Trademark Functionality Doctrine

Nearly anything can function as a trademark, but product features that are functional cannot be protected by common law trademark rights or registered trademarks at the USPTO.


A trademark can be nearly anything that is a source identifier for goods or services. Traditionally people think of brands such as COCA-COLA or GOOGLE as source identifying words for soda or internet searching, and therefore are trademarks. But sounds, colors, and scents can all be registered trademarks. This makes sense because when someone hears the NBC chimes or sees pink home insulation they know the company behind those products. However, a feature of a product that allows it to function or is only aesthetically pleasing cannot be registered as a trademark.


Owens-Corning’s trademark registration, as seen in TESS, for the color pink in connection with home insulation along with a specimen showing their pink trademark in commerce


There are two related but different ways a product feature can be deemed functional and therefore cannot be a common law or registered trademark. Utilitarian functionality is where the United States Patent and Trademark Office (USPTO), or a court, determines whether the product feature functions in a way that allows a person to use the product. Aesthetic functionality is where the USPTO, or a court, determines whether the product feature is merely an aesthetically appealing feature that makes the product more desirable but has no source identifying feature.


Utilitarian Functionality


Utilitarian functionality tests are where courts or the USPTO determine whether a feature of a product is essential to its use, and therefore the correct area of intellectual property law to protect the feature is patent law. Courts will determine a trademark is functional where:

  • A feature is essential to the use of the product; or

  • A feature changes the cost or quality of the product; or

  • Granting trademark registration for the product feature would put competitors at a significant disadvantage.

In other words, the more essential the product feature is to the functioning of the product the more likely the feature will not be granted trademark rights. So even though colors can be trademarks, the color orange for a cone cannot be a trademark because orange serves a functional purpose, i.e. so people can more easily see the cone.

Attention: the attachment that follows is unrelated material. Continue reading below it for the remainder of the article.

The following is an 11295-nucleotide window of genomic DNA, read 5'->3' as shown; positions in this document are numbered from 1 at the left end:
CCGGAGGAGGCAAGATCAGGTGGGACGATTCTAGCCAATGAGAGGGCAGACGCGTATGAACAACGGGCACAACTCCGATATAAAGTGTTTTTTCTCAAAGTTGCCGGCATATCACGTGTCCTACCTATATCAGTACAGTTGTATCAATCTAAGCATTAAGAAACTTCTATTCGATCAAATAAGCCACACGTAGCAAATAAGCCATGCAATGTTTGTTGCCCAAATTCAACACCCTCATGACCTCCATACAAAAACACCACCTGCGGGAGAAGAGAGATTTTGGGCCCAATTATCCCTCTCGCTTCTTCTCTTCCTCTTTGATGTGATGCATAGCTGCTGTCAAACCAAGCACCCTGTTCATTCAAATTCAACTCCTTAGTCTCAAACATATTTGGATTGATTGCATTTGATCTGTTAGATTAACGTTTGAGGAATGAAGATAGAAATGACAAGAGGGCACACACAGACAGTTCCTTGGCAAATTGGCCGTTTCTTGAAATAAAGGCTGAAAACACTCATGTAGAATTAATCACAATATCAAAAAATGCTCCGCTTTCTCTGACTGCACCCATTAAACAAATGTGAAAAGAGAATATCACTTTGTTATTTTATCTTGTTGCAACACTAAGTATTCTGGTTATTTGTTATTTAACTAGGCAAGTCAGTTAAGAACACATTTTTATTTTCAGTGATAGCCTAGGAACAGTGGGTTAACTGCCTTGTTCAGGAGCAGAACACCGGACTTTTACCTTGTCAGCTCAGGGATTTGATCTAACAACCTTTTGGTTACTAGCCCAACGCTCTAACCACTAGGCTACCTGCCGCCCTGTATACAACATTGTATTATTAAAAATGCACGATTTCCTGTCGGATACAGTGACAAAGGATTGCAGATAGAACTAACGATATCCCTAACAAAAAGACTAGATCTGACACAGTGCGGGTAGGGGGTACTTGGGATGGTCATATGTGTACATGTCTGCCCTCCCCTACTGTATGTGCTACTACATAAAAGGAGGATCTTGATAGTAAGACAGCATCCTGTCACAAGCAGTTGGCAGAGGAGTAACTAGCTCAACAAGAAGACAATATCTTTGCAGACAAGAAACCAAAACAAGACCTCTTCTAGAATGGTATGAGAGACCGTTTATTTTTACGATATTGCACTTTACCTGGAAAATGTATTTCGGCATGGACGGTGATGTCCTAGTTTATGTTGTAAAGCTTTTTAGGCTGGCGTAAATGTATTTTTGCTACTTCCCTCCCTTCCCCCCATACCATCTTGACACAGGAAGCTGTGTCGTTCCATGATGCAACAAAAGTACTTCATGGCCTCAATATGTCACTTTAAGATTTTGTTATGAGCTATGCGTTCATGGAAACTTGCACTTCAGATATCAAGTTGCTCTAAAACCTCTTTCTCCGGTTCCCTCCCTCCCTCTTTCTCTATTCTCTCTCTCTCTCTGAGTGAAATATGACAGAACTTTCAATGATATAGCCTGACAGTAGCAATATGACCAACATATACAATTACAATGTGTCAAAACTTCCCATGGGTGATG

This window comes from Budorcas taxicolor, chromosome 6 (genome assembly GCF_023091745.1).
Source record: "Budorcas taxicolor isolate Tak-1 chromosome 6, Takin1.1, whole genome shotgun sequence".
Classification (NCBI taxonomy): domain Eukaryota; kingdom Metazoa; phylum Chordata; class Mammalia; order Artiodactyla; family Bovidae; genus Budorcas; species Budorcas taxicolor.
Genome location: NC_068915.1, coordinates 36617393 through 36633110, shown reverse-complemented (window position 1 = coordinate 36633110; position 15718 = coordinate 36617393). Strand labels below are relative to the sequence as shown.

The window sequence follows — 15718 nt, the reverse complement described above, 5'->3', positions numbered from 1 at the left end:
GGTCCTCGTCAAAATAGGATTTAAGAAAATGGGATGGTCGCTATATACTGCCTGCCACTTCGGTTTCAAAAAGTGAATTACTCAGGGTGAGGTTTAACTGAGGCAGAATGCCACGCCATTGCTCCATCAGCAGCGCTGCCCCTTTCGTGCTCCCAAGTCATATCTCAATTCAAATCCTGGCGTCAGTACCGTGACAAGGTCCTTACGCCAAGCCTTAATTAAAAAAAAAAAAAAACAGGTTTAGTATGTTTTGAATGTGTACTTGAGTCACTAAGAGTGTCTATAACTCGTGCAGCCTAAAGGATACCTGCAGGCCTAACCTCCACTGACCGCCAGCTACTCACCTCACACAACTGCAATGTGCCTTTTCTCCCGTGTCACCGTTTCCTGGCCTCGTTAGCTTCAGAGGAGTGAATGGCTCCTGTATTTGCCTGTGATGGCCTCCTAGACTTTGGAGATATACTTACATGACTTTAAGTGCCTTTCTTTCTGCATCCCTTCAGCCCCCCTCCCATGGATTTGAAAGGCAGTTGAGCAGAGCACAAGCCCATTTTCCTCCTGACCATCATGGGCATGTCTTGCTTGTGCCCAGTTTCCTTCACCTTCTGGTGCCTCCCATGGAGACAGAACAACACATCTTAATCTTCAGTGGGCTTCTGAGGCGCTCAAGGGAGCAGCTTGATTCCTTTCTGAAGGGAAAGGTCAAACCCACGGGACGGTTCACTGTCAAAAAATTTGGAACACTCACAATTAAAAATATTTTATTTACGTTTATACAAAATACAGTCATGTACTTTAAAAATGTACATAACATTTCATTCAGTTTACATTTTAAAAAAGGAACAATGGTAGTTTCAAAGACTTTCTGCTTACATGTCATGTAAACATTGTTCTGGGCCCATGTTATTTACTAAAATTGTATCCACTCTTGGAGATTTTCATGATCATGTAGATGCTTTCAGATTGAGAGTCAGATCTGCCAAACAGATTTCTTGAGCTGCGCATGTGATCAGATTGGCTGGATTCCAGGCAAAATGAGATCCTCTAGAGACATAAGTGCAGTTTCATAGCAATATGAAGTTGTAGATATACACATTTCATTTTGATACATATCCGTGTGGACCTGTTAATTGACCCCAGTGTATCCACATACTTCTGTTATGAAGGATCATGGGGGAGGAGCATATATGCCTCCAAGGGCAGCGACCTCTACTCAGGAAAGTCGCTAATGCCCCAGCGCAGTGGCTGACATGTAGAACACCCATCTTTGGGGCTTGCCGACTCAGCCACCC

Evidence of a trademark being functional include previous patents. For example, a company tried to sue a competitor for trademark infringement based on the competitor using a similar “dual spring” design for a sign holder. A patent, shown below, for the dual spring stand was evidence that the stands “look” was functional. The Supreme Court held that because the “look” was functional, as evidenced by the previous parent registration, the dual spring design cannot act as a trademark.


The previous patent of a dual spring design (left) for a sign holder was evidence that dual spring design could not act as a trademark (right)


Aesthetic Functionality


Aesthetic functionality tests are where courts or the USPTO determine whether a feature of a product is merely aesthetically pleasing, and therefore the correct area to protect the aesthetic feature of the product would be copyright law. The test for determining if something is a trademark or part of the aesthetic functionality of the product is whether the feature serves an aesthetic purpose wholly independent of any source identifying function. For example, a certain pattern or design on a shirt may be aesthetically pleasing and the reason someone purchases the shirt, but does not inform consumers in and of itself who manufactured the shirt.


However, where an aesthetically pleasing element of a product becomes so well known with a particular brand, courts have held that it can function as a trademark. The courts reason that when someone sees an aesthetically pleasing design feature of a product that lets them know who produced the product, the feature serves a source identifying role. In trademark law, when a design element that becomes so well known and associated with a certain brand or manufacturer it has gained “secondary meaning” and can be a protected trademark. The most popular example of this is the Louboutin shiny red heel on their line of high heeled women’s shoes. There is current litigation in the European Union whether the red heel can be a protected trademark, but here in the U.S., it is registered on the principal register at the USPTO.


 Louboutin trademark registration, as seen in the USPTO’s TESS database, for red heels on women’s high heeled shoes.


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